A Series of Unfortunate Events
The Baudelaire parents die in a house fire and their three children are sent to live with their closest living relative—the evil Count Olaf.
Starring: Neil Patrick Harris, Patrick Warburton, Malina Weissman, Louis Hynes
Genre: Drama, Dark Comedy
Series Summary: Nothing can stop the Baudelaire orphans from trying to uncover their family’s hidden secrets—except the evil Count Olaf, who’s after the children and their inheritance!
Show Title: The Bad Beginning: Part One
View Appeal: Ages 8-12; Ages 12 and up
Having never read A Series of Unfortunate Events, I was kinda apathetic when Netflix announced its new original series, but my interest was immediately piqued when I learned that Neil Patrick Harris was starring as Count Olaf. If I’m being honest, I’d be content just watching him read the back of shampoo bottles for an hour. What ended up pushing me over the edge and straight into another Netflix binge was the fact that so many of my coworkers kept going on and on about how their entire family enjoyed the series.
Because of all the rave reviews, I had extremely high expectations going into this series; however, I wasn’t instantly hooked. I spent most of the first episode struggling to get used to writing. The dialogue is intelligent and fast paced, which is rare for a kid’s show. But I became hooked in the last thirty seconds of the first episode, where there’s a cliff hanger that left me open-mouthed, thinking, “Wait...what?!” That’s when I knew I needed to get comfy on the couch because I wasn’t leaving it anytime soon. The mystery built into this series was captivating, and I was nothing less than pleased.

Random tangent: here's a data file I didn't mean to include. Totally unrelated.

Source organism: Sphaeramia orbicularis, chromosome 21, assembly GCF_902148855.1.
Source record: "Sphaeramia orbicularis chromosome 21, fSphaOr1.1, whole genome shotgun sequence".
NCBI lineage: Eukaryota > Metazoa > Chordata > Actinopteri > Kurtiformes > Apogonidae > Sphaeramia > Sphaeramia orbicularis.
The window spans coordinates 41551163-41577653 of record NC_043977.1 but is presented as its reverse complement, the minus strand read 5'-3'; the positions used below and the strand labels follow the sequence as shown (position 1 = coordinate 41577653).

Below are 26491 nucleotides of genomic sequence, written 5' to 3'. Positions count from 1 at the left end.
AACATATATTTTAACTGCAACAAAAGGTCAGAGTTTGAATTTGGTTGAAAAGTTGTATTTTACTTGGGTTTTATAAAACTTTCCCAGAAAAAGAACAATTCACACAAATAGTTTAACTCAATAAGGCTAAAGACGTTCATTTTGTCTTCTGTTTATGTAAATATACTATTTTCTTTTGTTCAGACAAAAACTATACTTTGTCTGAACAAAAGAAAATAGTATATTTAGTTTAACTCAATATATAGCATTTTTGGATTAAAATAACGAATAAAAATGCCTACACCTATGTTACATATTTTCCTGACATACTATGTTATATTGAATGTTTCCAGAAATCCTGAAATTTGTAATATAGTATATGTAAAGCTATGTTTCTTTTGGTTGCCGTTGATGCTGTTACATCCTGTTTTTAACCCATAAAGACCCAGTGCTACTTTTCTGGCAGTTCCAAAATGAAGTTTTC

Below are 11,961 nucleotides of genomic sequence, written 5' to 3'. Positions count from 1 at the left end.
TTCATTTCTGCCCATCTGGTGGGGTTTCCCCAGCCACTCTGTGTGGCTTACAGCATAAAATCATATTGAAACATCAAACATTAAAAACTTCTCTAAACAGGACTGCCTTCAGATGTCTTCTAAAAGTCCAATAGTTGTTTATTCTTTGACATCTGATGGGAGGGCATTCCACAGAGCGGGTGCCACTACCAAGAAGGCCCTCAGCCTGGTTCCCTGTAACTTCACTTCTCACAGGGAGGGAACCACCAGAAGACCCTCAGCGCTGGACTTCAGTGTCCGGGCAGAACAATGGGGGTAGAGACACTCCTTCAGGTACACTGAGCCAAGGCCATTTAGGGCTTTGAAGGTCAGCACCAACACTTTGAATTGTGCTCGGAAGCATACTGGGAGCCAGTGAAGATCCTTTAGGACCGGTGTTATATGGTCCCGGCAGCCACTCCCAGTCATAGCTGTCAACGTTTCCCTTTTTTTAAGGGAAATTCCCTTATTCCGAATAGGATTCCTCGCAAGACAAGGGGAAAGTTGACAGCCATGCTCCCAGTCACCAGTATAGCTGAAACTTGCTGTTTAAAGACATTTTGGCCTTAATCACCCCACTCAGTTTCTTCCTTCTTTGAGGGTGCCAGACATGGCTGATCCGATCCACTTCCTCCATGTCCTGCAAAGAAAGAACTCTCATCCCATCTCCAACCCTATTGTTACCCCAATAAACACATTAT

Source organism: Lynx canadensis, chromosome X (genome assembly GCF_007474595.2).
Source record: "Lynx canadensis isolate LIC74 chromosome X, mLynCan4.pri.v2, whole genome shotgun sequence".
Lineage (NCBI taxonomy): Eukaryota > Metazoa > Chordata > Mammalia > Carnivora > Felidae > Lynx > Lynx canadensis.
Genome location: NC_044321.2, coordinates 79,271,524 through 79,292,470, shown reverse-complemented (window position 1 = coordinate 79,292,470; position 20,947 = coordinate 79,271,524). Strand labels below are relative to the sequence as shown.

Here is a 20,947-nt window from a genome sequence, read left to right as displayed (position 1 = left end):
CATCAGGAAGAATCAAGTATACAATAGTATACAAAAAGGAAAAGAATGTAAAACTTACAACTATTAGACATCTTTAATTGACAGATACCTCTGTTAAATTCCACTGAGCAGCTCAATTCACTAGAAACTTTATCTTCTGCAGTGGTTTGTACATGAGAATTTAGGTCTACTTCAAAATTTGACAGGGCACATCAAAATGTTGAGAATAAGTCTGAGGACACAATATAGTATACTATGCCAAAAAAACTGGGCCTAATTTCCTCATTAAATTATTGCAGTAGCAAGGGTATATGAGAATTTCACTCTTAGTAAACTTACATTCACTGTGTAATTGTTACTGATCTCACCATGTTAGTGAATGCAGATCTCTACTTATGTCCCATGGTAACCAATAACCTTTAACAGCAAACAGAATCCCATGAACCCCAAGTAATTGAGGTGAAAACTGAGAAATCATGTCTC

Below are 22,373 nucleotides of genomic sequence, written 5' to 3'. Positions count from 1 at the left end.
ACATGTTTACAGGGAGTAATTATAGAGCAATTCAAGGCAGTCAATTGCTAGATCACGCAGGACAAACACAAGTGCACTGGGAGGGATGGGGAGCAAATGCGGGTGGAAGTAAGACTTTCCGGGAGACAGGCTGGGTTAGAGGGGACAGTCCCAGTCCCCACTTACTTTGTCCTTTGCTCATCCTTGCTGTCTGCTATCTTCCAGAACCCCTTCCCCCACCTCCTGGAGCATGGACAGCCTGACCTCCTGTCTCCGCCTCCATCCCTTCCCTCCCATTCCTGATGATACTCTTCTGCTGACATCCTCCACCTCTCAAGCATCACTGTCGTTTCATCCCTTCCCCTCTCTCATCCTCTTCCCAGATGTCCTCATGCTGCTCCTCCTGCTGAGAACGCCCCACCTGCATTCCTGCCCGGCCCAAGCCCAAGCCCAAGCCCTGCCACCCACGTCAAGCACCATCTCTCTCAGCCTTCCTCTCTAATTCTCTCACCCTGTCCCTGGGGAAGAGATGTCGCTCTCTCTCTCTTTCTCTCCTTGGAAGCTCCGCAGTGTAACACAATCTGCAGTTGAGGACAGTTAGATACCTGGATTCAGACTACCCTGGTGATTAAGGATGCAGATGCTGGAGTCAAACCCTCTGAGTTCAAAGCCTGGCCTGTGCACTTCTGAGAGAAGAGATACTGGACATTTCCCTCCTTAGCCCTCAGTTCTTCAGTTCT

Starting off as a 13-book series, A Series of Unfortunate Events was made into a feature-length film starring Jim Carrey in 2004. This year, Netflix released its own original series based off the books. True to its name, A Series of Unfortunate Events follows the not-so-pleasant lives of the Baudelaire children after their parents die in a house fire. Each episode contains an abundance of misery, most of which is directly tied to Count Olaf’s quest to gain guardianship over the Baudelaire children and, more importantly, their inheritance.
What I love the most about Netflix’s take on A Series of Unfortunate Events is how the over-the-top characters and dramatic settings give the illusion of watching this series from the point of view of a kid reading the novels. Plus, I don’t think you could dream up a stronger cast. Besides all the big names, including guest appearances by Will Arnett and Cobie Smulders (Robin from How I Met Your Mother), the children actors demand a presence on screen.
The only thing I’d change about this series is my will-power to not watch all the episodes available in one weekend or Netflix’s ability to create new seasons to match my watching pace. A girl can dream, can’t she?
Quick heads up, parents! Although this show is hilarious for older kids, children under 10 might miss out on the humor. Take it from someone who was a little girl afraid of anything remotely creepy: This show would‘ve scared me. I recommend watching an episode first, especially if you have a sensitive child.
Let's Talk About It
Use these questions to spark discussion among family members who are interested in this TV show:
• What’s your first reaction when something bad happens in your life? Do you have any secret ways to keep a positive attitude?
• The Baudelaire's have one awful thing after another happen to them. How do you think they are able to keep positive attitudes through all these unfortunate events?
• What situation that the Baudelaire’s faced do you think would be the most difficult to make it through? Why?
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